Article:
First democracy and inequality. I think there are not three Ds but four, and the fourth is distribution. Maurer discusses inequality at various times in Indonesia’s history, although it is not his central concern. He comments that “the fact that inequality remained fairly low during the dictatorship but exploded under democracy is not the least surprising of the paradoxes in all this history”. But the story he tells suggests that the link between democracy or dictatorship and inequality is as important as the wider link with development. An authoritarian regime is likely to be stabilized and legitimized by a not-too unequal distribution of income, and that may well have been a factor during the three decades of rule by General Suharto. On the other hand, under liberal democracy it is more difficult to control the excesses of the market, and the increasing power of global capital, and those have been factors driving inequality up in Indonesia in the last 20 years (and not only in Indonesia), with unpredictable long-term consequences.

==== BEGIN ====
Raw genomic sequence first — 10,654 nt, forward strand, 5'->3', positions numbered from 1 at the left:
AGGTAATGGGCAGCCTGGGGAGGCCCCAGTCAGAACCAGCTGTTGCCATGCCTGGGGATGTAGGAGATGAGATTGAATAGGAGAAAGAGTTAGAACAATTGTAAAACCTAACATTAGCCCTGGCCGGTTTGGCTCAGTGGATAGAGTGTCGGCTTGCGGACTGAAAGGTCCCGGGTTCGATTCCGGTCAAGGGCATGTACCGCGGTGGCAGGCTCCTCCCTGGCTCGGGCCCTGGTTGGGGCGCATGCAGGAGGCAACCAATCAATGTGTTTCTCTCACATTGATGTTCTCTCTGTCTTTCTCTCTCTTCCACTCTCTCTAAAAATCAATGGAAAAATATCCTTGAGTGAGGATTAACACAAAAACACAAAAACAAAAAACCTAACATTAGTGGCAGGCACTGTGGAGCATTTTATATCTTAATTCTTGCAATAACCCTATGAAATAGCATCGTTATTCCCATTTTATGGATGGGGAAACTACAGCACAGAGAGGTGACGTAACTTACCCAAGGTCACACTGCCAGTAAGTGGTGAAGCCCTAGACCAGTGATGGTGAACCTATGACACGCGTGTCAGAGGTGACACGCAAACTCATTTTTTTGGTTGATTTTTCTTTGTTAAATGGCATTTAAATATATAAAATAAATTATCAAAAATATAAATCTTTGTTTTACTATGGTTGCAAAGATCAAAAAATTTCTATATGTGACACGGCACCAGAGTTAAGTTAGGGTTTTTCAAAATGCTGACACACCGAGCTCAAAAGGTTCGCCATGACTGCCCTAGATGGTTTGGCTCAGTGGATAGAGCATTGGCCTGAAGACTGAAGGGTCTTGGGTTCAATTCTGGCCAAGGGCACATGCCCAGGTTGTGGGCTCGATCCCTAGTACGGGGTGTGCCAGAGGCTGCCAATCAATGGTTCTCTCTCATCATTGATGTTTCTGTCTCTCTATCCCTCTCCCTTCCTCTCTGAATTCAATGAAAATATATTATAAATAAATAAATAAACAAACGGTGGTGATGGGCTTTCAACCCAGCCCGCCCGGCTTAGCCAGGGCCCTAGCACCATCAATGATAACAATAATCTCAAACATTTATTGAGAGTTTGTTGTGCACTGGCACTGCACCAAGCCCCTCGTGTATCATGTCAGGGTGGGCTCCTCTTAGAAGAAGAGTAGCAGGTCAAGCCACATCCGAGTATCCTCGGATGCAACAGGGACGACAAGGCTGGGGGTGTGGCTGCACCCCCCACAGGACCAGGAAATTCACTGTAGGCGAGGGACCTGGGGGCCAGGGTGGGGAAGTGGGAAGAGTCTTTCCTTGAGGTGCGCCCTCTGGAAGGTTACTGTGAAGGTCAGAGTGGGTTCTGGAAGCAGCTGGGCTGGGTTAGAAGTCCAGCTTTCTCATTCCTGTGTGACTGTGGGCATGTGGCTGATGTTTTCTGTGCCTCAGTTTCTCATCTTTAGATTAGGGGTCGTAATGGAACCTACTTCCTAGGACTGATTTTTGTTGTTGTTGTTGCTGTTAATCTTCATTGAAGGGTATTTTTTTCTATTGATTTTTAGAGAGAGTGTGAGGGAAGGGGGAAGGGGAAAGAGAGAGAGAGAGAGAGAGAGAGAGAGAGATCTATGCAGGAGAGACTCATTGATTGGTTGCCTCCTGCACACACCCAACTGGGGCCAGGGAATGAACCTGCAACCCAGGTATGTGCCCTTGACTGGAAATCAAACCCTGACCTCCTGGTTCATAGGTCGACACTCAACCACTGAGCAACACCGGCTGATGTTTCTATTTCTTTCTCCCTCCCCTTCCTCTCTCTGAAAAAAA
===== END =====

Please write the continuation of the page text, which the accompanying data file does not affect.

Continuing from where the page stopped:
Another dimension of inequality, crucial in Indonesia, and discussed at many points in the book, is regional inequality. This has been a constant issue in political and economic life in Indonesia, for there have been and remain large differences in living standards and political influence between the regions of the country. But are democratic regimes better equipped to reduce regional inequalities than dictatorships? Reverting to French, rien n’est moins sûr…
More generally, the distribution of income reflects the influence of interest groups and lobbies on the government, whether it is democratic or authoritarian. Formal sector workers, employers, financiers, civil servants, landowners and many others, all defend their interests. Democratic processes, especially if they are limited to occasional elections, play only a secondary role.
Social and economic institutions
The second point from the book I would like to highlight concerns the way a development regime is built on social institutions. In this book there is a lot of emphasis on political forces and actors: how one group rather than another gains power, the mechanisms that they use – money, networks, family, religion, popular support – and how this influences the development path. All these relations are grounded in social, economic and political institutions, and the development regime at a point in time reflects the interactions among institutional forces.